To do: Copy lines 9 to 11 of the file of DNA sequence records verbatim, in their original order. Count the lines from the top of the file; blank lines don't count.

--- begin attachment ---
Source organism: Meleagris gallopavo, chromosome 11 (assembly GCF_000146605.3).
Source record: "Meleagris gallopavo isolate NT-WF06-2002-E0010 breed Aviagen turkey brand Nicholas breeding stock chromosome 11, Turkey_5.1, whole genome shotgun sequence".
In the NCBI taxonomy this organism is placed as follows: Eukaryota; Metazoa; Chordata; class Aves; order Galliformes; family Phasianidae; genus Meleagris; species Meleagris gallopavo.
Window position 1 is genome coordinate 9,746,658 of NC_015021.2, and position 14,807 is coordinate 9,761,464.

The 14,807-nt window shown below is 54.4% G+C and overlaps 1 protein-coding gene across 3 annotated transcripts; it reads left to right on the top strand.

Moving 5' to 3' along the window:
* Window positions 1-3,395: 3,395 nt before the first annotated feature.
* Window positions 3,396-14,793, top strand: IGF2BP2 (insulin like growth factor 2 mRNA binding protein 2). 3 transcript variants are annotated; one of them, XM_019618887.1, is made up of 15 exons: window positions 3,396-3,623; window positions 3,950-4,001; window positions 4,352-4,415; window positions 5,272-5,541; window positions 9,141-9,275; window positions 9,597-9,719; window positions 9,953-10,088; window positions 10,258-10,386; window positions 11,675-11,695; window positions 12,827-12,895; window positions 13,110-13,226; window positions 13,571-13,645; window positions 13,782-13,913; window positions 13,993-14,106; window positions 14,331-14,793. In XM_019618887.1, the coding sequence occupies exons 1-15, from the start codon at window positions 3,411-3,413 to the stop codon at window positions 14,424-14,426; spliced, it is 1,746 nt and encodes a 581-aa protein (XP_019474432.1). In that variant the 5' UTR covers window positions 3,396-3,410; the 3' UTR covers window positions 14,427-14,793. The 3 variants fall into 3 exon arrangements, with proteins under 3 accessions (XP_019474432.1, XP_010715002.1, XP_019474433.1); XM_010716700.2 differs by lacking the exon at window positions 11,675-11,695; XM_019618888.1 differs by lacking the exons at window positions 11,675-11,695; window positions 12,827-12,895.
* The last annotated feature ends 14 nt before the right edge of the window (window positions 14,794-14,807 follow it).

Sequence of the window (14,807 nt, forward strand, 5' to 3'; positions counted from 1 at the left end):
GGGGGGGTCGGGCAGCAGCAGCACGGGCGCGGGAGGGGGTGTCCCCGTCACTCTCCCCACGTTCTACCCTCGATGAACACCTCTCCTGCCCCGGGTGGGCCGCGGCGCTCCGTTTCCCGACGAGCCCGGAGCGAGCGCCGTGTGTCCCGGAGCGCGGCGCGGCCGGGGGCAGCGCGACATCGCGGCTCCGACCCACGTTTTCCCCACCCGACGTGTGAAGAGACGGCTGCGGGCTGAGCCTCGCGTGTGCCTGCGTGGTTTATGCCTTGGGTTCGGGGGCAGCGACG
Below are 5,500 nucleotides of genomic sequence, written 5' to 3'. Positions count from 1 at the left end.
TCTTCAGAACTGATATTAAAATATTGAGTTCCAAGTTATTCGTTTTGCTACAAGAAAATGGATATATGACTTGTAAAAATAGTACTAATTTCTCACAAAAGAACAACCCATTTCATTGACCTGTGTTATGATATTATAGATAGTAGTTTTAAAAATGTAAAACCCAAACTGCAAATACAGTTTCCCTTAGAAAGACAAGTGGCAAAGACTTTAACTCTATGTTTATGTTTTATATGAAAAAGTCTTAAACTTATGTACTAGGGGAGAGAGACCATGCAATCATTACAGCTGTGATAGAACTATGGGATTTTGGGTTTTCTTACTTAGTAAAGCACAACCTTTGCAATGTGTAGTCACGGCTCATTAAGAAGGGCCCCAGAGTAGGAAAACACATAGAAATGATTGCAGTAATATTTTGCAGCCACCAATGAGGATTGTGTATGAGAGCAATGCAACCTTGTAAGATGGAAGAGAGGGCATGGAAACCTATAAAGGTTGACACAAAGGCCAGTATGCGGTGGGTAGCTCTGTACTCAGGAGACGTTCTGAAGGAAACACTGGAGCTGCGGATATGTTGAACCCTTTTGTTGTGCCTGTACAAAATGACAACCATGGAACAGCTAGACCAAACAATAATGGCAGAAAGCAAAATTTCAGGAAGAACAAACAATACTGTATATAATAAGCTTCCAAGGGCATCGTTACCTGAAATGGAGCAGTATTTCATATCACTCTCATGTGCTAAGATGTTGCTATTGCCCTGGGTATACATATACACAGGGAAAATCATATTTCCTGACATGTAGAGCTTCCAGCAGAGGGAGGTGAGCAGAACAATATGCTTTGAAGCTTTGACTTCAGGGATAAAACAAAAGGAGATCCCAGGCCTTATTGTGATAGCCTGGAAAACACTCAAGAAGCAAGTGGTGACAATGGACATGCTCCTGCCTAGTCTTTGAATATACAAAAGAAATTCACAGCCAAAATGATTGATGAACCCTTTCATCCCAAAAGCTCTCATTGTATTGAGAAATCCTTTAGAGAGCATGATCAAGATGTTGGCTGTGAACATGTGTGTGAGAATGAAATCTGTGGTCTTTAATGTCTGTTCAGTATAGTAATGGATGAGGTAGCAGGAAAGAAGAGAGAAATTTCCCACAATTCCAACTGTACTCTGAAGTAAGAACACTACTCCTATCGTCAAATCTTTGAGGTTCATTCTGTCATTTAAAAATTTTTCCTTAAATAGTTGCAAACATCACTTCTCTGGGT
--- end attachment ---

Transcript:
* The last annotated feature ends 14 nt before the right edge of the window (window positions 14,794-14,807 follow it).

Sequence of the window (14,807 nt, forward strand, 5' to 3'; positions counted from 1 at the left end):
GGGGGGGTCGGGCAGCAGCAGCACGGGCGCGGGAGGGGGTGTCCCCGTCACTCTCCCCACGTTCTACCCTCGATGAACACCTCTCCTGCCCCGGGTGGGCCGCGGCGCTCCGTTTCCCGACGAGCCCGGAGCGAGCGCCGTGTGTCCCGGAGCGCGGCGCGGCCGGGGGCAGCGCGACATCGCGGCTCCGACCCACGTTTTCCCCACCCGACGTGTGAAGAGACGGCTGCGGGCTGAGCCTCGCGTGTGCCTGCGTGGTTTATGCCTTGGGTTCGGGGGCAGCGACG